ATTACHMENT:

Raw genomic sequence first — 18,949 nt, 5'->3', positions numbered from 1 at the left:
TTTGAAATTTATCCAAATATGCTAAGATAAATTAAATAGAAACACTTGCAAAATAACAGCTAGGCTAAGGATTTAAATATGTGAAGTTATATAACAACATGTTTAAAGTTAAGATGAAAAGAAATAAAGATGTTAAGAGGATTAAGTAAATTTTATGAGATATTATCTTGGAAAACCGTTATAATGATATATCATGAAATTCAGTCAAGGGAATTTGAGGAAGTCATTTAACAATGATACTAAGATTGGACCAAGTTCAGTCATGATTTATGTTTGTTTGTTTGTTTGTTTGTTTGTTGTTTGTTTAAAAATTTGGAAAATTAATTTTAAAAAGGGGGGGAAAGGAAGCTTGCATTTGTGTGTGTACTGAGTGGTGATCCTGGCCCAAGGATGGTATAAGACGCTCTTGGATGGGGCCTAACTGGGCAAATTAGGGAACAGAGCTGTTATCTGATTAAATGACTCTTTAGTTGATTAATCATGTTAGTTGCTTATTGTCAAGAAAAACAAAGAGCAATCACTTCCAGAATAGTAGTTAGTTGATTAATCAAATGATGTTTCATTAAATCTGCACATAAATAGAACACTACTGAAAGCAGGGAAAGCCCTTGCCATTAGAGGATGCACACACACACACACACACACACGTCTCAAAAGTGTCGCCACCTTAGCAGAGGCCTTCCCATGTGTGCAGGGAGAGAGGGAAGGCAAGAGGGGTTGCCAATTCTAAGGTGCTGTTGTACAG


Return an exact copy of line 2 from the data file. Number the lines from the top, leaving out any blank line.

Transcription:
TTTGAAATTTATCCAAATATGCTAAGATAAATTAAATAGAAACACTTGCAAAATAACAGCTAGGCTAAGGATTTAAATATGTGAAGTTATATAACAACATGTTTAAAGTTAAGATGAAAAGAAATAAAGATGTTAAGAGGATTAAGTAAATTTTATGAGATATTATCTTGGAAAACCGTTATAATGATATATCATGAAATTCAGTCAAGGGAATTTGAGGAAGTCATTTAACAATGATACTAAGATTGGACCAAGTTCAGTCATGATTTATGTTTGTTTGTTTGTTTGTTTGTTTGTTGTTTGTTTAAAAATTTGGAAAATTAATTTTAAAAAGGGGGGGAAAGGAAGCTTGCATTTGTGTGTGTACTGAGTGGTGATCCTGGCCCAAGGATGGTATAAGACGCTCTTGGATGGGGCCTAACTGGGCAAATTAGGGAACAGAGCTGTTATCTGATTAAATGACTCTTTAGTTGATTAATCATGTTAGTTGCTTATTGTCAAGAAAAACAAAGAGCAATCACTTCCAGAATAGTAGTTAGTTGATTAATCAAATGATGTTTCATTAAATCTGCACATAAATAGAACACTACTGAAAGCAGGGAAAGCCCTTGCCATTAGAGGATGCACACACACACACACACACACACGTCTCAAAAGTGTCGCCACCTTAGCAGAGGCCTTCCCATGTGTGCAGGGAGAGAGGGAAGGCAAGAGGGGTTGCCAATTCTAAGGTGCTGTTGTACAG